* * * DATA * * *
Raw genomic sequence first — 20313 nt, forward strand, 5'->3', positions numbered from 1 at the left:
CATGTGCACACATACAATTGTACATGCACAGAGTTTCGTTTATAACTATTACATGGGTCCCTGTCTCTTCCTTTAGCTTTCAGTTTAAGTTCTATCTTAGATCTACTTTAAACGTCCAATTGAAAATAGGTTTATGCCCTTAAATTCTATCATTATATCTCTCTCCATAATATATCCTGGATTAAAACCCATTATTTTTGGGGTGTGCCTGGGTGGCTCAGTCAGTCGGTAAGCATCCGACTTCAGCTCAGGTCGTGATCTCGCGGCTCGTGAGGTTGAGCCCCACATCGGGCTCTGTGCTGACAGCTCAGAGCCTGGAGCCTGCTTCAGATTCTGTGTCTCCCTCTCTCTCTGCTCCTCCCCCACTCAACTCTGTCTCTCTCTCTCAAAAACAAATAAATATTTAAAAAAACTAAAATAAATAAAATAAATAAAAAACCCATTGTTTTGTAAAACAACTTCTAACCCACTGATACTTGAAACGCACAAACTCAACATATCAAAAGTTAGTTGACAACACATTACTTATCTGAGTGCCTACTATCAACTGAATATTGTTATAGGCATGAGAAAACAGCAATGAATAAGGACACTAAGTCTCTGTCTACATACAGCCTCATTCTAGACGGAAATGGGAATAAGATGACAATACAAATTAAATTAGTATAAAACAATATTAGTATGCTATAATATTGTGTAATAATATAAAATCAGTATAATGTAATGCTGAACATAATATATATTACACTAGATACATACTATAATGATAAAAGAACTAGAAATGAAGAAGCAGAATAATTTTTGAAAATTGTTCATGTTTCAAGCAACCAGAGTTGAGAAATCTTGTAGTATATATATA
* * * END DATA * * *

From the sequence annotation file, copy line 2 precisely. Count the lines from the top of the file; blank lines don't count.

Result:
CATGTGCACACATACAATTGTACATGCACAGAGTTTCGTTTATAACTATTACATGGGTCCCTGTCTCTTCCTTTAGCTTTCAGTTTAAGTTCTATCTTAGATCTACTTTAAACGTCCAATTGAAAATAGGTTTATGCCCTTAAATTCTATCATTATATCTCTCTCCATAATATATCCTGGATTAAAACCCATTATTTTTGGGGTGTGCCTGGGTGGCTCAGTCAGTCGGTAAGCATCCGACTTCAGCTCAGGTCGTGATCTCGCGGCTCGTGAGGTTGAGCCCCACATCGGGCTCTGTGCTGACAGCTCAGAGCCTGGAGCCTGCTTCAGATTCTGTGTCTCCCTCTCTCTCTGCTCCTCCCCCACTCAACTCTGTCTCTCTCTCTCAAAAACAAATAAATATTTAAAAAAACTAAAATAAATAAAATAAATAAAAAACCCATTGTTTTGTAAAACAACTTCTAACCCACTGATACTTGAAACGCACAAACTCAACATATCAAAAGTTAGTTGACAACACATTACTTATCTGAGTGCCTACTATCAACTGAATATTGTTATAGGCATGAGAAAACAGCAATGAATAAGGACACTAAGTCTCTGTCTACATACAGCCTCATTCTAGACGGAAATGGGAATAAGATGACAATACAAATTAAATTAGTATAAAACAATATTAGTATGCTATAATATTGTGTAATAATATAAAATCAGTATAATGTAATGCTGAACATAATATATATTACACTAGATACATACTATAATGATAAAAGAACTAGAAATGAAGAAGCAGAATAATTTTTGAAAATTGTTCATGTTTCAAGCAACCAGAGTTGAGAAATCTTGTAGTATATATATA